Nice day for sunspots, solar flares, and Astronomy Day at the San Jose Martin Luther King Public Library. The volunteers Isaac, Teruo, Keith, Michael and Kevin made this event a success so thanks to all! But a huge thanks to the Library and staffers Deborah and Judith who helped make this stellar educational day happen! Thanks! Stargazers often say if we get one person hooked on astronomy then that makes any observing session worth it. SJAA did more than that with the 70 folks who stopped by. There were lots of “oohs” “aahs” and “wows” today and one person said he is going home and becoming a member of the San Jose Astronomy club now! Check out the Pics:

Observe The Sun Safely – Never look at the Sun without a proper filter!
Solar Programs are held 1st Sunday of every Month 2:00-4:00 PM at Houge Park weather permitting

SJAA 2013 Astronomy Day

Club’s H-Alpha Scope and Teruo’s SCT


Today’s Sun below:

AR1726 is the fastest-growing Sunspot and, so far, the most active. It is crackling with C-class flares


At the Booth – Teruo center, Keith Right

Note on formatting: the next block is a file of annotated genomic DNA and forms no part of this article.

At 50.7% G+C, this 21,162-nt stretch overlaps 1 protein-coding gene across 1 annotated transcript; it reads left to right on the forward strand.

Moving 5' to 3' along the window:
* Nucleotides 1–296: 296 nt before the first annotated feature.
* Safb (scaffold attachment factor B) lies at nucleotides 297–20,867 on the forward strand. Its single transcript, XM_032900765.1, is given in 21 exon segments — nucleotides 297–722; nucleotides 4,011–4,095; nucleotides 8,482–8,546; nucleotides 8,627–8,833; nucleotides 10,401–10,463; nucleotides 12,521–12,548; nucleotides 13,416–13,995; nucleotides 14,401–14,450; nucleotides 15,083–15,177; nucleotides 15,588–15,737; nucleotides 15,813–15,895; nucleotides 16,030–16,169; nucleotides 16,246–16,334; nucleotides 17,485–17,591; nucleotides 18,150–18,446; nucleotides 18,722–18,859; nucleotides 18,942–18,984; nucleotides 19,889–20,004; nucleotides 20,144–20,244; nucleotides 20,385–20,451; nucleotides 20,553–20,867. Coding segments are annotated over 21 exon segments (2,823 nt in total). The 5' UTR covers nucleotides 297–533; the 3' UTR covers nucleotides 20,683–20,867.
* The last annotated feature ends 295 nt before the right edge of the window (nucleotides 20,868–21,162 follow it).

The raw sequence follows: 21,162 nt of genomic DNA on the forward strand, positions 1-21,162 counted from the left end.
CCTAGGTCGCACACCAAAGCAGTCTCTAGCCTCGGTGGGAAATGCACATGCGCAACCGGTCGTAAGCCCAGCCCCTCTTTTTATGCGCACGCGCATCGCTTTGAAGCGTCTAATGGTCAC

Beautiful day to do some Solar Astro chillin’


Kevin and Michael – Michael’s looking through Kevin’s 10″ Sunspot killer. Any spot on the Sun is revealed in detail.


Isaac (left) brought Solar Binoculars and a H-Alph Pronto to share with folks


Clear Skies !

1 comment:

thanks for share..

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Cupertino’s Earth Day

Cloudy Day At Earth Day Still Saw The Sun

From 11 to 3:30 we had about four 10-20 minute viewing sessions where we offered the public good views of a very active Sun. With Isaac and Hiedi’s H-alpha/Standard solar setups, Bill’s scope and SJAA’s we got a lot of people their first look ever at a massive sun spot plus several smaller ones and above average prominences (prototypical looper) around the solar disk. We had lines of people during these sunshine times. I probably got ~40 people views in 10 minutes ~ 15 seconds per person. During the time of clouds we talked to numerous interested folks or with interested kids the perfect age 9+/- and handed out all of our brochures. We also handed out a decent number of pamphlets on preserving our starry night sky from the International Dark-Sky Association.

Observe The Sun Safely – Never look at the Sun without a proper filter!
 Solar Programs are held 1st Sunday of every Month 2:00-4:00 PM at Houge Park   weather permitting